It is officially spring! I always forget how much I’ve missed the warmer months until that first glorious sunny day in March. Suddenly everyone emerges from their winter hibernation and the streets are full of people walking, window shopping and soaking in that much needed vitamin D.
I have a few favourite spring traditions that I’ll be sharing in the coming weeks. At our place, spring means that we can cook our signature barbeque recipes, start seedlings in a sunny window, go on bike riding adventures through the city and dig into a bowl of homemade gelato. It also means that tulips are abundant at the local fruit and veggie stand, and I can pick up a bunch with my organic produce for just a couple of dollars. There’s nothing that says spring like coming home to a fragrant bouquet in my home.
This diy vase idea is so simple, and it transforms a regular utilitarian mason jar into a thing of beauty. I picked up a pre-cut square of fabric from a craft store for $2.50, though if you have leftover fabric lying around from a project, this would be an ideal use.
- square of fabric – 20″ x 20″ (my fabric was thinner so I doubled up, but you could easily use a piece half the size if the fabric is more opaque)
- about 30″ of twine (or you could use a shorter length of ribbon or cord)
- one wide mouthed, half-gallon mason jar
Place the mason jar on a table. Fold the fabric in half, and wrap around the jar, with the folded edge at bottom. Have someone hold the fabric in place while you wind the twine around the mouth of the jar a few times and tie in a bow. The fabric at the top looked a little tall to me, so I folded about 1/2″ down on the inside of the jar. Voila!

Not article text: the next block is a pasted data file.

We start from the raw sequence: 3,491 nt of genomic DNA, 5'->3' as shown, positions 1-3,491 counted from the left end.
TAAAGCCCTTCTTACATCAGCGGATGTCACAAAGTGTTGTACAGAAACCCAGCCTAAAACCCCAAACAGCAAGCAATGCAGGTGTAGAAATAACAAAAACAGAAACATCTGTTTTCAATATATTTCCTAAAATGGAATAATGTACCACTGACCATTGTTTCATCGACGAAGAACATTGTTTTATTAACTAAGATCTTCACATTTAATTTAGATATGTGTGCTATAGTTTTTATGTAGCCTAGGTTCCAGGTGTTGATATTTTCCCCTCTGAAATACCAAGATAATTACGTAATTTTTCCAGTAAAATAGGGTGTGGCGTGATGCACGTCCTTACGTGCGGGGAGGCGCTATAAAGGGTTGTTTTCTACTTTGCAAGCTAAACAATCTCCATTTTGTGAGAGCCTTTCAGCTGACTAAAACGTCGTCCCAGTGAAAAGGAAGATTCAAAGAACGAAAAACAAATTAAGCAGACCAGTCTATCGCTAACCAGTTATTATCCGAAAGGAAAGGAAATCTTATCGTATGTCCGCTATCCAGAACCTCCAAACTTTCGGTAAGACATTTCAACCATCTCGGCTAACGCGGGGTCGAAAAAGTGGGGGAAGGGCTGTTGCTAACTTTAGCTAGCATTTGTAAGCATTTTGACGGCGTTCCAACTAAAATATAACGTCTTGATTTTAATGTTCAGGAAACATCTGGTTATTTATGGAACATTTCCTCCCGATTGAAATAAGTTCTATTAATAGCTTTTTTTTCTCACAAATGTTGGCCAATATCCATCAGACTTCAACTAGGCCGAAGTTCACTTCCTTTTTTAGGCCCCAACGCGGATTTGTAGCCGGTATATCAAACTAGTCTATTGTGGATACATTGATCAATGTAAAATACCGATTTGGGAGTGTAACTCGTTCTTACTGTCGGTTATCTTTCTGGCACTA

Tip: Use a canning funnel when pouring water into your vase.
Extended instructions: I didn’t sew my fabric because the loose edge faced the back and wasn’t visible where I’d put the flowers. But, you could certainly sew the back seam by hand or quickly with your machine for a more professional and permanent look.
This could be a cute decorating idea for a baby or bridal shower, or even (if you fancied up the fabric and ribbon, and sewed the back edge) for a great centrepiece. The fabric can also be thrown into the laundry if it gets dirty (follow washing directions for your fabric; hang to dry) or reused for another project later on.
I’ve shared this post in the blog hops and homestead link-ups below. Check them out!